Hale selling trucking company

Evans Delivery of Pa. is buyer

status of 200 employees unclear

October 10, 2002|By Paul Adams | Paul Adams,SUN STAFF

Edwin F. Hale Sr. is selling the trucking company that served as the foundation for his growing banking and real estate holdings, and earned him a reputation as one of Baltimore's most prominent entrepreneurs.

Hale Intermodal Trucking Co., which mostly transports cargo containers and machinery from Baltimore and other East Coast ports, will be taken over by Pottsville, Pa.-based Evans Delivery Co. Inc., an old-line transportation company that operates more than 500 tractors at terminals on the East Coast, including Maryland. The sale is expected to close by month's end.

Terms of the sale were not disclosed, and it was unclear yesterday whether any of Hale's 200 employees would lose their jobs in the transfer. Albert J. Evans Jr., owner of Evans Delivery, was traveling and unavailable for comment yesterday.

Hale is cutting ties with the transportation business to focus on running First Mariner Bancorp, which has 22 branches in Maryland and is approaching $1 billion in assets.

"I wake up now and it's a very strange feeling," said Hale, who began Hale Transport in 1975 after leaving his job at ATCO Trailer Rentals. "The trucking company is the thing that everything I've ever done came from."

Hale hasn't played an active role in managing Hale Intermodal since joining Baltimore Bancorp as chairman in 1990. After that bank was sold to First Fidelity Bancorp of Lawrenceville, N.J., in 1994, Hale announced plans to buy a controlling interest in a small thrift holding company, MarylandsBank Corp., and turn it into a commercial bank.

First Mariner has gone from a thrift with $25 million in assets to a fast-growing commercial bank with $624 million in deposits. The bank posted earnings of $908,000 for the second quarter of this year, its highest quarterly earnings ever. "It just requires all of my time," said Hale, who is chairman and chief executive of the bank.

Hale Transport has been shrinking in recent years as Hale has increasingly devoted attention to property development and finance. In addition to running the bank, Hale is spearheading the $100 million Canton Crossing complex, a commercial and residential development at Boston and Clinton streets. He has proposed developing a new terminal for cruise ships as part of the project.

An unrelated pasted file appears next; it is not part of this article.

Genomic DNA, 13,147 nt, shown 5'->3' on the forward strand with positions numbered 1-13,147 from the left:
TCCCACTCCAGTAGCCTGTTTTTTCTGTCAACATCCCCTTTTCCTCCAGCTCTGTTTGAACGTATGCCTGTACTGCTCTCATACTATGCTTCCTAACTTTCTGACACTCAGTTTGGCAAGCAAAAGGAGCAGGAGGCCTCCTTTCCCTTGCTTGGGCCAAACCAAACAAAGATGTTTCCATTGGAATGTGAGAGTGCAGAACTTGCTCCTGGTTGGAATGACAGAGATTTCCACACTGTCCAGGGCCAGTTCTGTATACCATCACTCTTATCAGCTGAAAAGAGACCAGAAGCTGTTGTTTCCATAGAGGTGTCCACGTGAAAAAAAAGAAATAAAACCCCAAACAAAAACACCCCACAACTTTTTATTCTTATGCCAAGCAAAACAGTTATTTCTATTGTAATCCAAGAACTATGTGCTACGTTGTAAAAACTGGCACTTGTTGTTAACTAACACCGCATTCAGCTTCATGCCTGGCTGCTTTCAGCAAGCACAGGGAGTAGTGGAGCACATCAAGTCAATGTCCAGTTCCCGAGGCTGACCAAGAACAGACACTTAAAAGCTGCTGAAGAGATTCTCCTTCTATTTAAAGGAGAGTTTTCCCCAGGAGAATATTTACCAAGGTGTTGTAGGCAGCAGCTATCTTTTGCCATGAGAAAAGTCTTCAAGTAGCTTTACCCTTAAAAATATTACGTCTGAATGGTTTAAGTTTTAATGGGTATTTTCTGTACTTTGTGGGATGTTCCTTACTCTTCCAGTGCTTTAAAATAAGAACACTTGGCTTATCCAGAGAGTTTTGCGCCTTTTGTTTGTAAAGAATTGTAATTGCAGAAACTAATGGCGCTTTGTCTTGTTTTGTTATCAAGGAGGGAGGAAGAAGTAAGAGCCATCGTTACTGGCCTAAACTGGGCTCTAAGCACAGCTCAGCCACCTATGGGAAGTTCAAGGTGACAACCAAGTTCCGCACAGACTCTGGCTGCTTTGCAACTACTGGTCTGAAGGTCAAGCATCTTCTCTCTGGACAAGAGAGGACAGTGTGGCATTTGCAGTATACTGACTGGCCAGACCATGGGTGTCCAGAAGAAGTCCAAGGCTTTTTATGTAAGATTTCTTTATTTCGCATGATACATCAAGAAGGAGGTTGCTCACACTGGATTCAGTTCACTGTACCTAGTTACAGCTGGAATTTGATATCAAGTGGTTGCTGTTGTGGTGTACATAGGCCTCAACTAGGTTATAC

Hale, owner of the Baltimore Blast indoor soccer team, is also negotiating with the city for naming rights to the Baltimore Arena, which would become First Mariner Arena under the deal.

Hale is leaving the transportation business at a difficult time for the trucking industry. Rising costs, a sluggish economy and intense competition have fueled a round of consolidation in the business. In an industry in which size is vital, Hale Transport was not poised to grow.

"You either get bigger or ... if you stand still, somebody is going to grow over the top of you," Hale said. "We just haven't grown, and [Evans] is growing. That's what he'd like to do, is become the dominant carrier on the East Coast."

Evans' purchase of Hale Transport will give it a bigger foothold in the Maryland market, making it among the top 10 trucking companies operating in the port, port officials and industry experts said.

"I think not having an Ed Hale involved in the maritime business community is a loss to the business community," said James J. White, executive director of the Maryland Port Administration.

But White was encouraged by Hale's suggestion that Evans Delivery plans to increase its business in Maryland.

"They are going to be a major player here," White said.

Evans was founded in 1939 by Albert L. Evans Sr., who started with two trucks handling "less-than-load" freight in the Pottsville area. The company grew to encompass much of the Northeast, branching into the intermodal trucking business at the port of Philadelphia in 1973.

That side of the business has grown to include major East Coast ports. In addition to Evans Delivery, the company owns several other companies, including West Motor Freight, a regional full-truckload and flatbed carrier; All Points Transport, a full-service intermodal trucking company; and DM Transportation Management Services, a third-party logistics company.

Evans' expansion is another example of the consolidation in the industry, trucking experts said.

"The industry, especially the intermodal end of it, has a lot of turnover in it," said Walt Thompson, president and chief executive of the Maryland Motor Truck Association, an industry trade group.

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